Temporary Error.

Please try reloading the page.

02/03/2016
By: kathy.d.schroeder
Short Cuts Grooming
The ladies love their job, and obviously love their clients. No matter how big or small your furbaby is, they receive top notch love and attention. Reasonably priced for the services they provide. I also like the fact that they do an excellent job with rescues, getting them back into a good shape, so that they might be comfortable and ready to find their furever home. These gals are compassionate, truly caring about animals. This is more than just a job to them. For those reasons, I choose them to care for my furbabies.
06/14/2014
By: jason.masters.507027
All Dogs Go To Kathy's
I can assure you that Kathy and her staff have nothing but the utmost respect for animals. I can assure you that they treat ALL their dogs just like family. My lab is my girl, one of the family and I would not think twice or have any concerns what so ever with leaving my girl there. Great people and great job. You gals are the best!!
user avatar
09/12/2013
By: Angela W.
All Dogs Go To Kathy's
I have been going to Kathy's for 3 years now and I love her and her work!
Tips & Advices
Some pet groomers have viewing areas where owners can sit and watch their pets being treated. Most prevent owners from being in the same room as the pet, however, as the owner's presence might cause the pet to become too excited.
Pets that cannot interact with strangers do not make good professional grooming candidates. Sometimes medication can help, but some groomers don't take animals that have been sedated. If a pet becomes too unruly, a groomer may end the session entirely.
It's best to fully vaccinate pets before bringing them to their first grooming appointment. Dogs should receive the DA2PPC vaccine, which stands for canine distemper, canine andenovirus type 2, canine parvovirus, and parainfluenza. It's also a good idea to vaccinate dogs against Bordedatella (aka “kennel cough”). In fact, New York City requires dogs receive both DAPP and Bordetella shots. Cats, meanwhile, should get the FVRCP vaccine: feline viral rhinotracheitis, calicivirus infection, and panleukopenia. In addition, all pets should be up to date on their rabies shots. Owners should wait at least 24 hours after getting their pet vaccinated before bringing it to the groomers.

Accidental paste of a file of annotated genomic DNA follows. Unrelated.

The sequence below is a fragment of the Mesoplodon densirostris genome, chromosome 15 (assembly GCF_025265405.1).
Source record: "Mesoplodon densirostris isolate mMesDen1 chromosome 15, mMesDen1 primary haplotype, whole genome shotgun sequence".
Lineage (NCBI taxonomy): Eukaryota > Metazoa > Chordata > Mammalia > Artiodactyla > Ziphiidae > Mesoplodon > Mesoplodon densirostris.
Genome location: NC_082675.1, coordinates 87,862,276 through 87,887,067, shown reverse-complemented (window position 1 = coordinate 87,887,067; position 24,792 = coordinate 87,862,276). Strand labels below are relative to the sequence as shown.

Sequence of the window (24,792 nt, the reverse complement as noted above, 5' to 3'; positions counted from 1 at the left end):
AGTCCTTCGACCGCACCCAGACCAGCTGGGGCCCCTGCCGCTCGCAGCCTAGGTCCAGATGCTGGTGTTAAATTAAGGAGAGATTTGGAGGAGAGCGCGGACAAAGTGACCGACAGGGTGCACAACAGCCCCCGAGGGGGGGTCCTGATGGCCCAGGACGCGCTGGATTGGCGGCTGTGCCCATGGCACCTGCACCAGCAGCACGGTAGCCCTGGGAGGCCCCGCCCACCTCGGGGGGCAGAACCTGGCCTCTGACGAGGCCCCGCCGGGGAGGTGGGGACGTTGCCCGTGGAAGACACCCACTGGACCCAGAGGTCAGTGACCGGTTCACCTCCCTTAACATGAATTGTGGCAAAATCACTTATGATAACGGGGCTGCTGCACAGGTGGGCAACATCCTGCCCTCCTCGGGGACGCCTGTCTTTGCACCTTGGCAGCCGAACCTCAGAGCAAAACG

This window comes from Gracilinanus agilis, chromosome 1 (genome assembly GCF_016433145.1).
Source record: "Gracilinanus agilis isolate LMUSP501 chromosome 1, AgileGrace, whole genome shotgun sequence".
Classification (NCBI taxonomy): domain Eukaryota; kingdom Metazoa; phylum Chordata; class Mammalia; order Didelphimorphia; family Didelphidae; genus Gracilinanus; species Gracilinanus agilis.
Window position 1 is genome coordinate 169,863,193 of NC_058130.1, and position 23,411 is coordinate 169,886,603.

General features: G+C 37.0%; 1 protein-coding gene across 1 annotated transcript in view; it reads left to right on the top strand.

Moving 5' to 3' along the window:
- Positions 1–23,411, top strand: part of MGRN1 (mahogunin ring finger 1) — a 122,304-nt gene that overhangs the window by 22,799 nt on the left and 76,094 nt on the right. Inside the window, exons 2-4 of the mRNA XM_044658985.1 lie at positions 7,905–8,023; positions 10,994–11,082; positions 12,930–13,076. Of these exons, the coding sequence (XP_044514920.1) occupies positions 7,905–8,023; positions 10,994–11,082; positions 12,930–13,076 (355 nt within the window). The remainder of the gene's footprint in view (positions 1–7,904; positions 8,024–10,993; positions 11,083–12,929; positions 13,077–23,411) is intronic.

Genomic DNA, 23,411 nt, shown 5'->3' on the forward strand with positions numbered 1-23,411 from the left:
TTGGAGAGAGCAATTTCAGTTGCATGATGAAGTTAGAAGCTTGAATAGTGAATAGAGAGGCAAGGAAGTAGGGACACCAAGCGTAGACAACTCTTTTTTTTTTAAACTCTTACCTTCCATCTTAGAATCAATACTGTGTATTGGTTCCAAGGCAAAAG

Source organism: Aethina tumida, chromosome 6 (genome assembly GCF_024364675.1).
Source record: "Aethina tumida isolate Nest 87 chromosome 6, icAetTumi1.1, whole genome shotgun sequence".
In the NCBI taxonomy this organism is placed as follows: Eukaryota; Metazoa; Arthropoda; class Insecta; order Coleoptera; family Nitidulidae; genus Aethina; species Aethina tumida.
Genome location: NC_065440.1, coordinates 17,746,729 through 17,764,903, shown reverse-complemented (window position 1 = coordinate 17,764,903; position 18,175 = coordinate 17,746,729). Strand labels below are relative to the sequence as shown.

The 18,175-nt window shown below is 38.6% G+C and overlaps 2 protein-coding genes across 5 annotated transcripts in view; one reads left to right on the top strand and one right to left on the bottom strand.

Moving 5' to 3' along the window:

Technically, there is no such thing as a pet that is too old for a professional groomer. In fact, older pets with joint or mobility issues often can't groom themselves and need someone else to clean them. However, pets that are blind, deaf, or have serious medical issues might not do well at a groomer, especially if the person is inexperienced. Owners should feel free to ask potential groomers about their understanding of elderly pet issues. Often, older pets will exhibit puppy-like behavior and squirm or yelp during grooming. Alternatively, they might not be able to stand for long periods of time. As such, grooming an older pet usually takes more time than grooming a young one.
Puppies and kittens should be at least 10 weeks old before their first professional grooming session. They should be used to being gently handled by strangers and comfortable being separated from their owners for a few hours at a time.

Just a moment...